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Unit 9: Biodiversity Decline // Section 3: Counting Species


As discussed in Unit 1, "Many Planets, One Earth," life first appeared on Earth as early as 3.8 billion years ago. The earliest life forms were single-celled bacteria and archaea that harvested energy through chemical reactions before free oxygen began to accumulate in Earth's atmosphere. Early photosynthetic bacteria appeared about 3.5 billion years ago, but several billion years passed before multicellular organisms developed. This step took place around 600 million years ago, when Earth's atmosphere and oceans were accumulating increasing amounts of oxygen.

Early life forms were limited to the oceans until plants and animals evolved to live on land about 400 million years ago. Life on Earth became increasingly diverse as organisms adapted to environments on land, despite several waves of mass extinctions (Fig. 3).

Time table of the evolution of complex life forms on earth

Figure 3. Time table of the evolution of complex life forms on earth
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Source: Dennis O'Neil/anthro.palomar.edu.

How do scientists estimate past and current numbers of species? Fossil records are key sources. By looking carefully at fossil records, scientists can use plant and animal fossils to trace species' evolution over time, estimate rates of speciation (the formation of new biological species), and assess how various organisms responded to known environmental changes in the past (footnote 4). It is important to note that fossil records are imperfect: not all organisms leave recognizable, well-preserved skeletons, so some species are easier to count than others. As a result, it is very difficult to make precise estimates of the number of species on earth at specific points in time, but the records do indicate trends in biodiversity levels.

Based on analyses of fossils, scientists estimate that marine biodiversity today is about twice the average level that existed over the past 600 million years, and that biodiversity among terrestrial organisms is about twice the average since life adapted to land about 440 million years ago. Fossil records also indicate that on average species exist for about 5 to 10 million years, which corresponds to an extinction rate of 0.1 to 1 species per million species-years (footnote 5).

Molecular phylogenetics is a newer tool for studying biodiversity. By measuring the degree of similarity between DNA, RNA, and proteins in the cells of closely related organisms, scientists can reconstruct these organisms' evolutionary histories and see how species are formed. For example, although it was long believed that fungi were closely related to plants, genetic analyses led by Mitchell Sogin of the Marine Biological Laboratory in Woods Hole, Massachusetts, have shown that fungi are more directly related to animals (footnote 6).

Our current understanding of biodiversity is uneven: for example, we know more about animals than we do about protists. As discussed in Unit 1, "Many Planets, One Earth," biologists classify life on Earth into three broad domains: Eukarya, Bacteria, and Archaea. The first group includes all animals and plants, as well as fungi and protists, while the latter two groups comprise different types of microbes (Fig. 4). None of these groups are descended from the others, and all have unique features.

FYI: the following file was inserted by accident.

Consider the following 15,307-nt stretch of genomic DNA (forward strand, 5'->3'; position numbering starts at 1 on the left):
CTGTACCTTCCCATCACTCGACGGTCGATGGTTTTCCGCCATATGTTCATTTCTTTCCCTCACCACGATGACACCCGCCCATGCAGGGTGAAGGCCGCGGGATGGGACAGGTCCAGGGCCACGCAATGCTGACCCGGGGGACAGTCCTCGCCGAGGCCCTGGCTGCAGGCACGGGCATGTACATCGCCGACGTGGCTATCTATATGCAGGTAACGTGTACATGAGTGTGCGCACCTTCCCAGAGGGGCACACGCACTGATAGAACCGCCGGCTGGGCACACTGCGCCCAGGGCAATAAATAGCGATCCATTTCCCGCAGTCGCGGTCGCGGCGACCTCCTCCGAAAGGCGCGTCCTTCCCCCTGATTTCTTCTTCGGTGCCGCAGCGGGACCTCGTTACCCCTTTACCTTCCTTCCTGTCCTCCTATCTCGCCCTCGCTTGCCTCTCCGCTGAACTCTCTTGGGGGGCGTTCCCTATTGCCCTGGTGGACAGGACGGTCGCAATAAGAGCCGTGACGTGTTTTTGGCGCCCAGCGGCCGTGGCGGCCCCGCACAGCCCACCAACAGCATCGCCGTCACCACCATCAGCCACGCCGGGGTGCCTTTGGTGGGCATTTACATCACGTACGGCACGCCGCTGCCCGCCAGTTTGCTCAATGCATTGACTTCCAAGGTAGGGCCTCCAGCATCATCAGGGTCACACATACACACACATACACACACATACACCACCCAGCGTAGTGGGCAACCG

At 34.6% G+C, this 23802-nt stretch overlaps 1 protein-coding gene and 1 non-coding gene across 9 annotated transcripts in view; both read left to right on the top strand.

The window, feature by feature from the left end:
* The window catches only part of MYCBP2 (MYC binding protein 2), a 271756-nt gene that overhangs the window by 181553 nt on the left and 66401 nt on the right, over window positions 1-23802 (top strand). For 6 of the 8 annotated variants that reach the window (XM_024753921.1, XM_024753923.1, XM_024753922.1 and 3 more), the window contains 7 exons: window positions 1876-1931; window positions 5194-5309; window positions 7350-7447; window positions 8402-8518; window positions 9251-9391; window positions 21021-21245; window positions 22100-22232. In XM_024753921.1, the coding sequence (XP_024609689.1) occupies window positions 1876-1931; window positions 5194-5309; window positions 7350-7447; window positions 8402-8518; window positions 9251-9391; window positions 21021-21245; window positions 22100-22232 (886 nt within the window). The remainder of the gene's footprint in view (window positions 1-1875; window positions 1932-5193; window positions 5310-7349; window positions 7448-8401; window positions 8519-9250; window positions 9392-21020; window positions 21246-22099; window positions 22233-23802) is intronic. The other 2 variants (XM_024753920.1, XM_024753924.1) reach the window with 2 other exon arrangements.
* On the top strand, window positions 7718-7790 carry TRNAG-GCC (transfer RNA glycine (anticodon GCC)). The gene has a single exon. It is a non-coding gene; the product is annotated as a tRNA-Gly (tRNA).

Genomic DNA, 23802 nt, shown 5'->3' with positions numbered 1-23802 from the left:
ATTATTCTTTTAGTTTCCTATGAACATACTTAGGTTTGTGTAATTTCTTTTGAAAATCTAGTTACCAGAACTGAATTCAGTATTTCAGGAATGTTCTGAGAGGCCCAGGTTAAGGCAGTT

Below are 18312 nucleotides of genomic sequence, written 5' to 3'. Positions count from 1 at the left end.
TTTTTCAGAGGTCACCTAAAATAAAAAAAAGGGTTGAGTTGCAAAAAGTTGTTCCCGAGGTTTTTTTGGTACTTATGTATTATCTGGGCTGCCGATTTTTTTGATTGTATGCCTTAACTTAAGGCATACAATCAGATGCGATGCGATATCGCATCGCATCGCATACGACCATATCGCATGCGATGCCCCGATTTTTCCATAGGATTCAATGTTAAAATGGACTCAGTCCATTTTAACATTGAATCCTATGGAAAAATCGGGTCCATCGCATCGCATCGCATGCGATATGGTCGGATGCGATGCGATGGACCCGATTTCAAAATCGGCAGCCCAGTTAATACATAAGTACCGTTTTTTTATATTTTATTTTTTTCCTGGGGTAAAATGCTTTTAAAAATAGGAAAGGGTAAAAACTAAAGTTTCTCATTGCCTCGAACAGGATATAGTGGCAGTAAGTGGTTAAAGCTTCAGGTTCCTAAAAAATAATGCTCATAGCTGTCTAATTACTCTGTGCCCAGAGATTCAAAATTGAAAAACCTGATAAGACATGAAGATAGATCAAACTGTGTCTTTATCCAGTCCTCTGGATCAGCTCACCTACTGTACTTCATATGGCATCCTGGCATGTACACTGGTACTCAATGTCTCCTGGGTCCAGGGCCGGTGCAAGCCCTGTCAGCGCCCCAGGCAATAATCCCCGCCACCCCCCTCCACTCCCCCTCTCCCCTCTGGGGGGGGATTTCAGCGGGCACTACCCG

Three domains of life

Figure 4. Three domains of life
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Source: National Aeronautics and Space Administration.

The biodiversity of Bacteria and Archaea is poorly understood for several reasons. Scientists do not agree on how to define a species of bacterium and do not have accurate estimates of the total number of bacterial individuals. From a practical standpoint, counting species of bacteria and other microbes is harder than counting bird species because birds have more defining features, including color, songs, and shapes. Visual and behavioral differences are clearer to the human observer. And many microbes are found in extremely challenging habitats, such as vents in the ocean floor.

Finally, humans tend to see animal and plant species as more interesting and important than other, smaller life forms. A discovery of a new monkey species is apt to become major science news, but new species of fungi are routinely reported in specialized journals without attracting serious popular interest. And the scientific literature focuses heavily on mammals and birds at the expense of other groups such as invertebrates and insects (footnote 7).

Based on fossil records and the opinions of experts who study various groups of living organisms, biodiversity on Earth appears to be at a historical peak today. Some 1.5 million species have been identified and described, but estimates suggest that at least another 5 to 15 million species remain to be catalogued (footnote 8). Insects and microorganisms are thought to account for large shares of these uncounted species. In July 2006, scientists involved in the Census of Marine Life (a ten-year project to measure ocean biodiversity) stated that there could be as many as five to ten million different types of bacteria in the oceans, some 10 to 100 times more than previously estimated. Many of these species may exist in relatively low numbers, but could have important ecological functions (footnote 9).

"Just as scientists have discovered through ever more powerful telescopes that stars number in the billions, we are learning through DNA technologies that the number of marine organisms invisible to the eye exceeds all expectations and their diversity is much greater than we could have imagined."

Mitchell L. Sogin, Marine Biological Laboratory (Woods Hole, MA)

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